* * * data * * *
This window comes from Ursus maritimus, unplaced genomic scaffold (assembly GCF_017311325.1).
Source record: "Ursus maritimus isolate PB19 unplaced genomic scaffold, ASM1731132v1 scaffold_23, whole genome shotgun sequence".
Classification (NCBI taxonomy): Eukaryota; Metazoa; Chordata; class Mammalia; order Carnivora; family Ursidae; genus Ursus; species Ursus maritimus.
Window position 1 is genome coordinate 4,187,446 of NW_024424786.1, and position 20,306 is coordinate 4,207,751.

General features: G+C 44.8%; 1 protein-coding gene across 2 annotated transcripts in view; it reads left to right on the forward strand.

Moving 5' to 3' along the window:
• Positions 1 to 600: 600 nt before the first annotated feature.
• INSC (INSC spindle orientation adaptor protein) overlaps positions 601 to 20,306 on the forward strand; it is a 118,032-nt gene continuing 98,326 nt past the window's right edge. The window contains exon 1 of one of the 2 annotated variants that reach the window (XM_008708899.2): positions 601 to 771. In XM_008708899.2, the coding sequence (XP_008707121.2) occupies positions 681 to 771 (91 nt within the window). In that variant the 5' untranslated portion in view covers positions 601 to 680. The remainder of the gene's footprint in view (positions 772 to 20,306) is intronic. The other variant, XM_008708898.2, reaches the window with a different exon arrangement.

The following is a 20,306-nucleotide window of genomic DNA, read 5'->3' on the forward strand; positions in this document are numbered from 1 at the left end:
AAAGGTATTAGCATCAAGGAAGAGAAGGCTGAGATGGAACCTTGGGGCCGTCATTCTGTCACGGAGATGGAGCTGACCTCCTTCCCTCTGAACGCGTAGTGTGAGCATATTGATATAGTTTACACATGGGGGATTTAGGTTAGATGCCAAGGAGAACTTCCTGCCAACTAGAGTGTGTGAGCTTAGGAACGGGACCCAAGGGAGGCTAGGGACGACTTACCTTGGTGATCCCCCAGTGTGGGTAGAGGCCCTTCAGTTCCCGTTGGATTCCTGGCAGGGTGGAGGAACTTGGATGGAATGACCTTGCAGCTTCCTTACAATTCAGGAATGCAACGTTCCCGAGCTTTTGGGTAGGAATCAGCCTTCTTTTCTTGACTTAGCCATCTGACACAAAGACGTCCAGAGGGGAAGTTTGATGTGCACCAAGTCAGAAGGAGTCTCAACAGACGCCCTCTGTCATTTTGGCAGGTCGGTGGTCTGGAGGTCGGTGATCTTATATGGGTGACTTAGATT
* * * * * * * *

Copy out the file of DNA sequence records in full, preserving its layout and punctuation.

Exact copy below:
This window comes from Ursus maritimus, unplaced genomic scaffold (assembly GCF_017311325.1).
Source record: "Ursus maritimus isolate PB19 unplaced genomic scaffold, ASM1731132v1 scaffold_23, whole genome shotgun sequence".
Classification (NCBI taxonomy): Eukaryota; Metazoa; Chordata; class Mammalia; order Carnivora; family Ursidae; genus Ursus; species Ursus maritimus.
Window position 1 is genome coordinate 4,187,446 of NW_024424786.1, and position 20,306 is coordinate 4,207,751.

General features: G+C 44.8%; 1 protein-coding gene across 2 annotated transcripts in view; it reads left to right on the forward strand.

Moving 5' to 3' along the window:
• Positions 1 to 600: 600 nt before the first annotated feature.
• INSC (INSC spindle orientation adaptor protein) overlaps positions 601 to 20,306 on the forward strand; it is a 118,032-nt gene continuing 98,326 nt past the window's right edge. The window contains exon 1 of one of the 2 annotated variants that reach the window (XM_008708899.2): positions 601 to 771. In XM_008708899.2, the coding sequence (XP_008707121.2) occupies positions 681 to 771 (91 nt within the window). In that variant the 5' untranslated portion in view covers positions 601 to 680. The remainder of the gene's footprint in view (positions 772 to 20,306) is intronic. The other variant, XM_008708898.2, reaches the window with a different exon arrangement.

The following is a 20,306-nucleotide window of genomic DNA, read 5'->3' on the forward strand; positions in this document are numbered from 1 at the left end:
AAAGGTATTAGCATCAAGGAAGAGAAGGCTGAGATGGAACCTTGGGGCCGTCATTCTGTCACGGAGATGGAGCTGACCTCCTTCCCTCTGAACGCGTAGTGTGAGCATATTGATATAGTTTACACATGGGGGATTTAGGTTAGATGCCAAGGAGAACTTCCTGCCAACTAGAGTGTGTGAGCTTAGGAACGGGACCCAAGGGAGGCTAGGGACGACTTACCTTGGTGATCCCCCAGTGTGGGTAGAGGCCCTTCAGTTCCCGTTGGATTCCTGGCAGGGTGGAGGAACTTGGATGGAATGACCTTGCAGCTTCCTTACAATTCAGGAATGCAACGTTCCCGAGCTTTTGGGTAGGAATCAGCCTTCTTTTCTTGACTTAGCCATCTGACACAAAGACGTCCAGAGGGGAAGTTTGATGTGCACCAAGTCAGAAGGAGTCTCAACAGACGCCCTCTGTCATTTTGGCAGGTCGGTGGTCTGGAGGTCGGTGATCTTATATGGGTGACTTAGATT